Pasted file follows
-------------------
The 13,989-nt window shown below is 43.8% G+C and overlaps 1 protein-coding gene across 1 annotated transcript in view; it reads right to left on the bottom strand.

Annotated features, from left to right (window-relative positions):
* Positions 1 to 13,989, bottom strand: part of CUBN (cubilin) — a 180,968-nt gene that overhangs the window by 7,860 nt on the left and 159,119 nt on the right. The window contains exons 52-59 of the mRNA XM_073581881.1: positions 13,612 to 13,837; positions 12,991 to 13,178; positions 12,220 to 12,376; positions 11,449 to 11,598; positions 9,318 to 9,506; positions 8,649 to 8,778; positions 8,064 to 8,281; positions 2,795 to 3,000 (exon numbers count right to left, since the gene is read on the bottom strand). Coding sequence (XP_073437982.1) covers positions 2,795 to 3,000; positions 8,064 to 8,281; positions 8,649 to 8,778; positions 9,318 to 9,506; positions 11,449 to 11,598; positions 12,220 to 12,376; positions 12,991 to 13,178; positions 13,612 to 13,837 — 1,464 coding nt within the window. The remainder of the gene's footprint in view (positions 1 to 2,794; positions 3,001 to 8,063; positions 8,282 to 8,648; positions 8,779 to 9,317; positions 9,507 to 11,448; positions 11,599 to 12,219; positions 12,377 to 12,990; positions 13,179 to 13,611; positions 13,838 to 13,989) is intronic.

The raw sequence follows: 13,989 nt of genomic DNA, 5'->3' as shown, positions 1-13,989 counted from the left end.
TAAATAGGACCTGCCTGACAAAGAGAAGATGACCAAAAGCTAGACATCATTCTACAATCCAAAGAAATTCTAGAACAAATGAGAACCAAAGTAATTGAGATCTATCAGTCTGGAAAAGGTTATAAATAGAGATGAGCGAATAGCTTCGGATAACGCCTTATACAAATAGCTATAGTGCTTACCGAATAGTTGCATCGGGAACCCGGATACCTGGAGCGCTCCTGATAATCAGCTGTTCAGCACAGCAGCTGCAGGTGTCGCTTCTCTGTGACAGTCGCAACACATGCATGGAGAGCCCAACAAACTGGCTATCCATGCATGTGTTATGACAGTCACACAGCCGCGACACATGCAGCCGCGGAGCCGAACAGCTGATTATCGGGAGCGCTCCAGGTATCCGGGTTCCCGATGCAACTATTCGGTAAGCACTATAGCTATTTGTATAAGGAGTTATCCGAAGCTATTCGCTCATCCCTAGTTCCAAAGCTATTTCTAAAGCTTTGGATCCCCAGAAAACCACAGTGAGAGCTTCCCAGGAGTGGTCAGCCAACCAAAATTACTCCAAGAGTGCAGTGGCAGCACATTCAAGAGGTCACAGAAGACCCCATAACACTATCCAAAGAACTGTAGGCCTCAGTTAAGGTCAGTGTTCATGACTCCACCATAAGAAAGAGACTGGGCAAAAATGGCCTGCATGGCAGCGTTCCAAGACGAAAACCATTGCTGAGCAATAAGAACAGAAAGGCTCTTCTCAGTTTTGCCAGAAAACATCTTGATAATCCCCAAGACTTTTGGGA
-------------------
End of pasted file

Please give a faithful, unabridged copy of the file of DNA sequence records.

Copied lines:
The 13,989-nt window shown below is 43.8% G+C and overlaps 1 protein-coding gene across 1 annotated transcript in view; it reads right to left on the bottom strand.

Annotated features, from left to right (window-relative positions):
* Positions 1 to 13,989, bottom strand: part of CUBN (cubilin) — a 180,968-nt gene that overhangs the window by 7,860 nt on the left and 159,119 nt on the right. The window contains exons 52-59 of the mRNA XM_073581881.1: positions 13,612 to 13,837; positions 12,991 to 13,178; positions 12,220 to 12,376; positions 11,449 to 11,598; positions 9,318 to 9,506; positions 8,649 to 8,778; positions 8,064 to 8,281; positions 2,795 to 3,000 (exon numbers count right to left, since the gene is read on the bottom strand). Coding sequence (XP_073437982.1) covers positions 2,795 to 3,000; positions 8,064 to 8,281; positions 8,649 to 8,778; positions 9,318 to 9,506; positions 11,449 to 11,598; positions 12,220 to 12,376; positions 12,991 to 13,178; positions 13,612 to 13,837 — 1,464 coding nt within the window. The remainder of the gene's footprint in view (positions 1 to 2,794; positions 3,001 to 8,063; positions 8,282 to 8,648; positions 8,779 to 9,317; positions 9,507 to 11,448; positions 11,599 to 12,219; positions 12,377 to 12,990; positions 13,179 to 13,611; positions 13,838 to 13,989) is intronic.

The raw sequence follows: 13,989 nt of genomic DNA, 5'->3' as shown, positions 1-13,989 counted from the left end.
TAAATAGGACCTGCCTGACAAAGAGAAGATGACCAAAAGCTAGACATCATTCTACAATCCAAAGAAATTCTAGAACAAATGAGAACCAAAGTAATTGAGATCTATCAGTCTGGAAAAGGTTATAAATAGAGATGAGCGAATAGCTTCGGATAACGCCTTATACAAATAGCTATAGTGCTTACCGAATAGTTGCATCGGGAACCCGGATACCTGGAGCGCTCCTGATAATCAGCTGTTCAGCACAGCAGCTGCAGGTGTCGCTTCTCTGTGACAGTCGCAACACATGCATGGAGAGCCCAACAAACTGGCTATCCATGCATGTGTTATGACAGTCACACAGCCGCGACACATGCAGCCGCGGAGCCGAACAGCTGATTATCGGGAGCGCTCCAGGTATCCGGGTTCCCGATGCAACTATTCGGTAAGCACTATAGCTATTTGTATAAGGAGTTATCCGAAGCTATTCGCTCATCCCTAGTTCCAAAGCTATTTCTAAAGCTTTGGATCCCCAGAAAACCACAGTGAGAGCTTCCCAGGAGTGGTCAGCCAACCAAAATTACTCCAAGAGTGCAGTGGCAGCACATTCAAGAGGTCACAGAAGACCCCATAACACTATCCAAAGAACTGTAGGCCTCAGTTAAGGTCAGTGTTCATGACTCCACCATAAGAAAGAGACTGGGCAAAAATGGCCTGCATGGCAGCGTTCCAAGACGAAAACCATTGCTGAGCAATAAGAACAGAAAGGCTCTTCTCAGTTTTGCCAGAAAACATCTTGATAATCCCCAAGACTTTTGGGA